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Past ExhibitionsSpecial Exhibition
Imaged and Imagined:
Spain Seen through Prints from Japanese Collections

Tuesday, 4 July - Sunday, 3 September 2023
9:30 am – 5:30 pm
Fridays and Saturdays 9:30 am – 8:00 pm
Admission ends 30 mins. before closing time
Mondays (except for 17 July and 14 August) and 18 July
Special Exhibition Wing
Admission Fees
Adults 1,700 yen, college and university students 1,300 yen
  • * High school students and all under 18 years of age are admitted free of charge. Please show their student identification card or identification which confirms your age.
  • * Disabled visitors with one attendant admitted free of charge. Please present your disability identification upon arrival.
  • * Students and faculty members at National Museum of Art Campus Member institutions may view this exhibition on specially priced tickets (students = 1,100 yen, faculty members = 1,500 yen). These tickets are available at the National Museum of Western Art Ticket Office.
  • * You can also see the permanent exhibition on the same day of viewing this exhibition.
  • * Reservations are not required to visit this exhibition.
Organized by
The National Museum of Western Art, Tokyo; The Asahi Shimbun
With the Support of
The Embassy of Spain in Japan; Instituto Cervantes de Tokio
In Collaboration with
Centro de Estudios Europa Hispánica (CEEH); Acción Cultural Española (AC/E)
Cooperated with
Yamato Transport Co., Ltd.; The Western Art Foundation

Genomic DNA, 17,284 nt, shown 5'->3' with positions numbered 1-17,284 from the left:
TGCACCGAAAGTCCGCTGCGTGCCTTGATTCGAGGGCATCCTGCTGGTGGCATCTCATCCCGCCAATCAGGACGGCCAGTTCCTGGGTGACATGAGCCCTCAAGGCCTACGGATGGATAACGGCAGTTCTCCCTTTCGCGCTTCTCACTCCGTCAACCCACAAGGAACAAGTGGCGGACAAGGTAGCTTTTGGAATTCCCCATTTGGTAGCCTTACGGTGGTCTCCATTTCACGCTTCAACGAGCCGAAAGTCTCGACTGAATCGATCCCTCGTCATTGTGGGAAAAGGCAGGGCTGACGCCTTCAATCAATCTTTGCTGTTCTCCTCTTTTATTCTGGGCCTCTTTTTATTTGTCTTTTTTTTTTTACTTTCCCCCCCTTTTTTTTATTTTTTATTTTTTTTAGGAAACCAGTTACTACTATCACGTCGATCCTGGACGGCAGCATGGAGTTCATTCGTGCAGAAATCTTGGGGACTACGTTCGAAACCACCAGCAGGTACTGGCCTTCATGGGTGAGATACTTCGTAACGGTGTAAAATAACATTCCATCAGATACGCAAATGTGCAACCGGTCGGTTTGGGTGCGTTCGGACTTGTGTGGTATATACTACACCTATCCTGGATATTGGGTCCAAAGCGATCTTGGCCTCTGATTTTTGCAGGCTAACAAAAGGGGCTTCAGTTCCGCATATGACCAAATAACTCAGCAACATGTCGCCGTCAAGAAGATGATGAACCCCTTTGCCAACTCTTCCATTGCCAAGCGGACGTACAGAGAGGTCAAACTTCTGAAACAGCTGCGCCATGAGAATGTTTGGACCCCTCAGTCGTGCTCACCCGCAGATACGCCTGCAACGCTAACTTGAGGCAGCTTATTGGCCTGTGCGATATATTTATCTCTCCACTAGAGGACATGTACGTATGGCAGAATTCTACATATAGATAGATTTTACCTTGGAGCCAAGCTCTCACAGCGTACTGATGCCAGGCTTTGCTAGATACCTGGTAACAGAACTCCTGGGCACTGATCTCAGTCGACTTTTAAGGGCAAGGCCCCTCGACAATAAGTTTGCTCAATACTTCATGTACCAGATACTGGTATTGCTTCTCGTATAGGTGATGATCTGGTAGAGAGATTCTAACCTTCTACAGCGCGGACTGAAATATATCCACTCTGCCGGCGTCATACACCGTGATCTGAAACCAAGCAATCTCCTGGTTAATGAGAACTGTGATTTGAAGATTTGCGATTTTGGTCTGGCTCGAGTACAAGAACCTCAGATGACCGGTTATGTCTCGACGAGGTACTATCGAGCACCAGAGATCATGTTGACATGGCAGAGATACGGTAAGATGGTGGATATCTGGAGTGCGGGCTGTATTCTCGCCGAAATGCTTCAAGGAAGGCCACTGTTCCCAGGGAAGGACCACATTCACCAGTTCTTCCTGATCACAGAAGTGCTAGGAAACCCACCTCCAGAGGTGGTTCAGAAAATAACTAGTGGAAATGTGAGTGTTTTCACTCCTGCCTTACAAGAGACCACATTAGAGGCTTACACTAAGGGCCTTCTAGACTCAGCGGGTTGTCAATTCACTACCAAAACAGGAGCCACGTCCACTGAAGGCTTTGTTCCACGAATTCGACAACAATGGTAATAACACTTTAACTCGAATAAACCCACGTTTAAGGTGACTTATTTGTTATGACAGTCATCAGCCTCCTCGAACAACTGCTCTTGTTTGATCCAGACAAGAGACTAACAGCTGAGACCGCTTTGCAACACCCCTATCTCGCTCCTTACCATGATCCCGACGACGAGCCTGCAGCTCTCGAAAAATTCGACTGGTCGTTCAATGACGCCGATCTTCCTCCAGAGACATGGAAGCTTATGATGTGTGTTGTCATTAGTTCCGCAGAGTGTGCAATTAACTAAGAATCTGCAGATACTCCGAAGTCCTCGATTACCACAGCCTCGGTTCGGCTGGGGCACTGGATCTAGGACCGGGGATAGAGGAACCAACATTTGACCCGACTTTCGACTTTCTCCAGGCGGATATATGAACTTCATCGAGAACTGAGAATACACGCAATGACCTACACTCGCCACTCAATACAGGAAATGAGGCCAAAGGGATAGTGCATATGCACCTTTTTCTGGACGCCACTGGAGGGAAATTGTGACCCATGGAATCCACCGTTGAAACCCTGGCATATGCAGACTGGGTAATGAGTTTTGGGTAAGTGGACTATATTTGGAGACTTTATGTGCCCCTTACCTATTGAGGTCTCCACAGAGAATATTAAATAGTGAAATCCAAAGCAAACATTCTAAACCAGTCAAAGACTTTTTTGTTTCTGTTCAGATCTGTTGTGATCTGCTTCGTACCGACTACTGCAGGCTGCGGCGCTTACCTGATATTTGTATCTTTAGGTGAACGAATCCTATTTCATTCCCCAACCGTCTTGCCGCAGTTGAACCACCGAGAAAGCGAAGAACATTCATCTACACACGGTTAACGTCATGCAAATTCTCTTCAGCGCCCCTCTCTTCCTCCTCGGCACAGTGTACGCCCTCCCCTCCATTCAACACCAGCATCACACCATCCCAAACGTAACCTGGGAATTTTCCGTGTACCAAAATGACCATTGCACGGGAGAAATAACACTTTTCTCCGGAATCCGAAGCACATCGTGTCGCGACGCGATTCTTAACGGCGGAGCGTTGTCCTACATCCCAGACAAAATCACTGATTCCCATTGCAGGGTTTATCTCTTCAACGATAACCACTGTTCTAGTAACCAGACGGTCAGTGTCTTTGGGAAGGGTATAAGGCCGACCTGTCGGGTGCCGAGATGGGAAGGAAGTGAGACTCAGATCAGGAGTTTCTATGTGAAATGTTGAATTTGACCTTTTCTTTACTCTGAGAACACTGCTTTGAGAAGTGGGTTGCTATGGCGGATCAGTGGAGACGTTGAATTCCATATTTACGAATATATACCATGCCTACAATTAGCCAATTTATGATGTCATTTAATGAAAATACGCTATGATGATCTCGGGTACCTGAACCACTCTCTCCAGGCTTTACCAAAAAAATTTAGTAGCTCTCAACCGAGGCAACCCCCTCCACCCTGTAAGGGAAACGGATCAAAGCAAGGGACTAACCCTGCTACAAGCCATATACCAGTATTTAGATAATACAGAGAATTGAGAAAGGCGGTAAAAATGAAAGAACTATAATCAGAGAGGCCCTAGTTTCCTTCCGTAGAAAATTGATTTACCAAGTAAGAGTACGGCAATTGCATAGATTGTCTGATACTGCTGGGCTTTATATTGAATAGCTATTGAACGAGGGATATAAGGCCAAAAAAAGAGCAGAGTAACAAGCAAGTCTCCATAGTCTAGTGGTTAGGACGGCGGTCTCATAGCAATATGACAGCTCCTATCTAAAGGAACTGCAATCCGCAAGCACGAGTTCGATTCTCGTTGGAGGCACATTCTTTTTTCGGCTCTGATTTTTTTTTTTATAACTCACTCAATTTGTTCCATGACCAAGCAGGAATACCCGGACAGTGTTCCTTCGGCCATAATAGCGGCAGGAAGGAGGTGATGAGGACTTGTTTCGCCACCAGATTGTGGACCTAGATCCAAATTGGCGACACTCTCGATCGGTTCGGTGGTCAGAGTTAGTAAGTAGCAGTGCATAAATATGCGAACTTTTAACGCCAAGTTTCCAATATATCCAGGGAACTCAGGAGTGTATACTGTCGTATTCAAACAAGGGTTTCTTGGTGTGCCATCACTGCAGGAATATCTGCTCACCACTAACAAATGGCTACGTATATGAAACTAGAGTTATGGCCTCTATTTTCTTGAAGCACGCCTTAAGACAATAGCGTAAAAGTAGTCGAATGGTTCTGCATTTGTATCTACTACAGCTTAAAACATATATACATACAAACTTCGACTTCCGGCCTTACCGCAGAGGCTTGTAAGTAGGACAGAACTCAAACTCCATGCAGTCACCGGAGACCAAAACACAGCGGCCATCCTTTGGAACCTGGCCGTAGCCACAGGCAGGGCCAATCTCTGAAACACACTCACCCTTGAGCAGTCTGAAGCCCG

While today Spain is a favored destination for tourists from around the world, historically it was overlooked to the degree that there was the view that “after the Pyrenees comes Africa.” It was an unknown land to its fellow Europeans, a foreign, little-understood country. Yet, the full movement of people and goods between the rest of Europe and Spain was set off by Napoleon’s invasion and the Spanish War of Independence (1808-1814). This led to the full “discovery” of the exotic fascination of Spain by other European countries during the Romantic era. Flamenco, bullfighting, the Alhambra, Velázquez, Don Quixote – there are many typical images that come to mind at the mention of Spain, and these images were all established by foreign visitors to the country in the 19th century. The print form, which could be produced in multiple copies and easily distributed, was the medium that played a major role in the formation and spread of these images.

This exhibition presents a largely chronological view of the historical development of prints related to Spain from the early 17th century through the latter half of the 20th century. The approximately 240 works presented here consider the contribution made by prints, with their ability to copy and convey the formation and distribution of images related to Spanish culture and art. In addition to traversing the oeuvres of Goya, Fortuny, Picasso, Miró, Dalí, and other Spanish masters, the exhibition also introduces a number of works on Spanish subjects made in 19th-century France and England by Delacroix, Manet, and others. Working from the basis of the collections of the National Museum of Western Art, Tokyo, this exhibition is comprised of loans from some 40 lenders within Japan, making it an opportunity to consider how Spanish art has been received in Japan and how such extensive collections have been formed.

Exhibition Checklist (PDF file, about 499KB)PDF

  • image:Cave at Port-Domois
    Francisco de Goya
    Los Caprichos: 16, God Forgive her: and It Was her Mother
    1799, Etching, aquatint, burnisher and drypoint
    The National Museum of Western Art, Tokyo
  • image:Two Breton Girls by the Sea
    Honoré Daumier
    Don Quixote and Sancho Panza
    1850-52, Oil on panel
    Itami City Museum of Art, History and Culture
  • images:Grief, a Victim of the Sea
    Ramon Casas
    Poster for the Anís del Mono
    1898, Color lithograph
    The National Museum of Western Art, Tokyo